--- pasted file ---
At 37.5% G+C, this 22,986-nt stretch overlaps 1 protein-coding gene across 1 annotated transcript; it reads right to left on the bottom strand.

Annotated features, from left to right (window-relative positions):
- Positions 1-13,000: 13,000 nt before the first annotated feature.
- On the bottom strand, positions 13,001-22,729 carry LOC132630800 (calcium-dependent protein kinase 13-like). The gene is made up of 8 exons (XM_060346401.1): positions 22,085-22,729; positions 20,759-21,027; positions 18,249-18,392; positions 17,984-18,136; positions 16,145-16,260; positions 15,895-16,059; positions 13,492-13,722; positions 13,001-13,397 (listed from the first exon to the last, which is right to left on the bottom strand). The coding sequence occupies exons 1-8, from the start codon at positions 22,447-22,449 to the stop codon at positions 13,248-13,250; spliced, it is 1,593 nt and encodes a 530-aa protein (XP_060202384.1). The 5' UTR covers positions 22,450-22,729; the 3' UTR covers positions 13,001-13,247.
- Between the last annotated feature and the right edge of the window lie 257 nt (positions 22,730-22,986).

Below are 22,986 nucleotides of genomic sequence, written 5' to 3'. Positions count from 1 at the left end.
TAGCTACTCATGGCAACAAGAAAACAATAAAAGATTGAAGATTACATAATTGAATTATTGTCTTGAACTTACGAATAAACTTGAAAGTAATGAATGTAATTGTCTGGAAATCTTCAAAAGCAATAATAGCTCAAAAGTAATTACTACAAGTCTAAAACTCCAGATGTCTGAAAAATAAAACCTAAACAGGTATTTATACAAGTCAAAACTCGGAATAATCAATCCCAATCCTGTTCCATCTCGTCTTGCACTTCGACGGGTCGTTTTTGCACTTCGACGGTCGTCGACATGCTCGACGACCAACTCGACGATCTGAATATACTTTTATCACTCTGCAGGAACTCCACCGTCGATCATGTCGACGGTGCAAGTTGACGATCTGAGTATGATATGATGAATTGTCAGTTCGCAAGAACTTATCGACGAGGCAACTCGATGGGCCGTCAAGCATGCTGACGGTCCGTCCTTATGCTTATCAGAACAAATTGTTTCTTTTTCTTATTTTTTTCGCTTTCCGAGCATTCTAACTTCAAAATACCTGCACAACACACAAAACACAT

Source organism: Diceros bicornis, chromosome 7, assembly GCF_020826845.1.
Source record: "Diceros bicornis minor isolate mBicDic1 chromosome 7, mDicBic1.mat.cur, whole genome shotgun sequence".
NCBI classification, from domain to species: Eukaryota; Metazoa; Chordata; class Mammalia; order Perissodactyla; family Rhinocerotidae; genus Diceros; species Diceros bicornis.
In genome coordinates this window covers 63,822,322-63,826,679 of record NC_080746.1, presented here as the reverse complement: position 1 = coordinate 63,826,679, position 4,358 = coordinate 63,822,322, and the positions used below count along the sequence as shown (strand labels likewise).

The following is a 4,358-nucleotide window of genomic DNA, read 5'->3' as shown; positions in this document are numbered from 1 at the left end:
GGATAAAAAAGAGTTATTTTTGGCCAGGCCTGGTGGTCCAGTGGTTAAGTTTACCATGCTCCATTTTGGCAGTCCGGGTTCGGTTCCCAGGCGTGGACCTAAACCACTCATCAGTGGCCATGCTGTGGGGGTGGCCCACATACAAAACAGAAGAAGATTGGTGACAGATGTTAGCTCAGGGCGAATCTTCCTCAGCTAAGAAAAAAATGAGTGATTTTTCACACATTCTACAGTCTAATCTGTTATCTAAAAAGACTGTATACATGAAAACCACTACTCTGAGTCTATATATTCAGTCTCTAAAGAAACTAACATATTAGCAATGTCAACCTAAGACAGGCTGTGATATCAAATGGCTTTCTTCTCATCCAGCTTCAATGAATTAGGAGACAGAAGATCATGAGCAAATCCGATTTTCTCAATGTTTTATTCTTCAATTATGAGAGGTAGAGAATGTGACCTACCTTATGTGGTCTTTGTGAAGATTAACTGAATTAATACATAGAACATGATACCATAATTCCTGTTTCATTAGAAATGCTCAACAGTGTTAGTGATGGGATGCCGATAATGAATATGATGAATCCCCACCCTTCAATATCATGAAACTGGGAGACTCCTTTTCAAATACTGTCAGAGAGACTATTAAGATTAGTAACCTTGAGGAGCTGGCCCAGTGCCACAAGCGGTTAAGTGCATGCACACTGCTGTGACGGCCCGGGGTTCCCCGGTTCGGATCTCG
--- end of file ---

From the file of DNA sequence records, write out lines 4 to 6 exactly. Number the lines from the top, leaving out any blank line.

- On the bottom strand, positions 13,001-22,729 carry LOC132630800 (calcium-dependent protein kinase 13-like). The gene is made up of 8 exons (XM_060346401.1): positions 22,085-22,729; positions 20,759-21,027; positions 18,249-18,392; positions 17,984-18,136; positions 16,145-16,260; positions 15,895-16,059; positions 13,492-13,722; positions 13,001-13,397 (listed from the first exon to the last, which is right to left on the bottom strand). The coding sequence occupies exons 1-8, from the start codon at positions 22,447-22,449 to the stop codon at positions 13,248-13,250; spliced, it is 1,593 nt and encodes a 530-aa protein (XP_060202384.1). The 5' UTR covers positions 22,450-22,729; the 3' UTR covers positions 13,001-13,247.
- Between the last annotated feature and the right edge of the window lie 257 nt (positions 22,730-22,986).

Below are 22,986 nucleotides of genomic sequence, written 5' to 3'. Positions count from 1 at the left end.